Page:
If it's often felt this year that every week brought another story about a officer-invovled fatal shooting of a citizen, you're not wrong. In fact, it's been much more than one a week, according to a new report from The Guardian that puts the shocking numbers into stark relief.
That's how many people the Guardian reported have been killed by U.S. law enforcement this year through Sunday, when a man in Oakland, California, was shot after allegedly pointing a replica gun at officers. The hard-to-belive four-digit figure comes from an ongoing database project called The Counted, in which the Guardian has endeavored to record "every fatality caused by police and other law enforcement officers" this calendar year.
Each entry catalogs the name of the deceased and any details on how they were killed. The Guardian reported that Sunday's incident in Oakland was the 883rd fatal shooting by a law enforcement officer in 2015, with an additional 47 deaths coming after the victim was shocked with an officer's Taser, 33 dying after being struck by an officer's vehicle and 36 killed in custody. It also marked the 183rd death in California, which has the highest total of any state.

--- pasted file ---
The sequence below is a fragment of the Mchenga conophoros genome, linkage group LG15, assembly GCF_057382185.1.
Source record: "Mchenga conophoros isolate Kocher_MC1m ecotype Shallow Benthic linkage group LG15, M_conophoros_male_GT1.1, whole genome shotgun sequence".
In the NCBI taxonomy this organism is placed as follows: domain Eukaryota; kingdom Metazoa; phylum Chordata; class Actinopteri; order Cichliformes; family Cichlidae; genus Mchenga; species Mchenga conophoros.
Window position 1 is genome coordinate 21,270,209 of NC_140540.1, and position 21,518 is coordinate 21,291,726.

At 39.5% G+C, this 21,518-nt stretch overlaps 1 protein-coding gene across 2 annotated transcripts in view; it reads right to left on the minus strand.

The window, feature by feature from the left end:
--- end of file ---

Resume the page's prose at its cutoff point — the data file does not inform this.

Why does a British news outlet appear to have such a thorough record of these kinds of officer-involved deaths? Because despite a rash of high-profile incidents such as the killings of Mike Brown, Eric Garner, Walter Scott and Samuel DuBose, the Guardian noted that the U.S. government doesn't publish a comprehensive record of people killed by law enforcement.
An analysis of the Guardian's numbers found that the killing rate is 3.1 per day, which has held relatively steady all year, peaking in March at around 4. When The Counted launched on June 1 it found that 102 of the 464 deaths tallied at that point (22%) were of unarmed people, a total that has fallen to 20% since then (198 of 1,000).
According to its figures, at launch, the tally revealed that black Americans were "more than twice as likely to be unarmed as white Americans when killed by police" (32% vs. 15% for white victims.)
At press time that figure had dropped a bit to 26% for black victims and 18% for white ones, while black Americans represented twice as many people killed (5.94 per million) as white ones (2.54 per million). Earlier this year, FBI director James Comey said it was "ridiculous and embarrassing" that the Guardian -- and the Washington Post as part of a separate project -- had better data than the federal government on this topic.
Another independent project with similar goals, KilledbyPolice, has logged at lest 1,044 police-invovled killings since January 1. With six weeks left in the year, that figure has already surprised the site's reported total for 2014 of 1,108.
All images and data used with permission from The Guardian.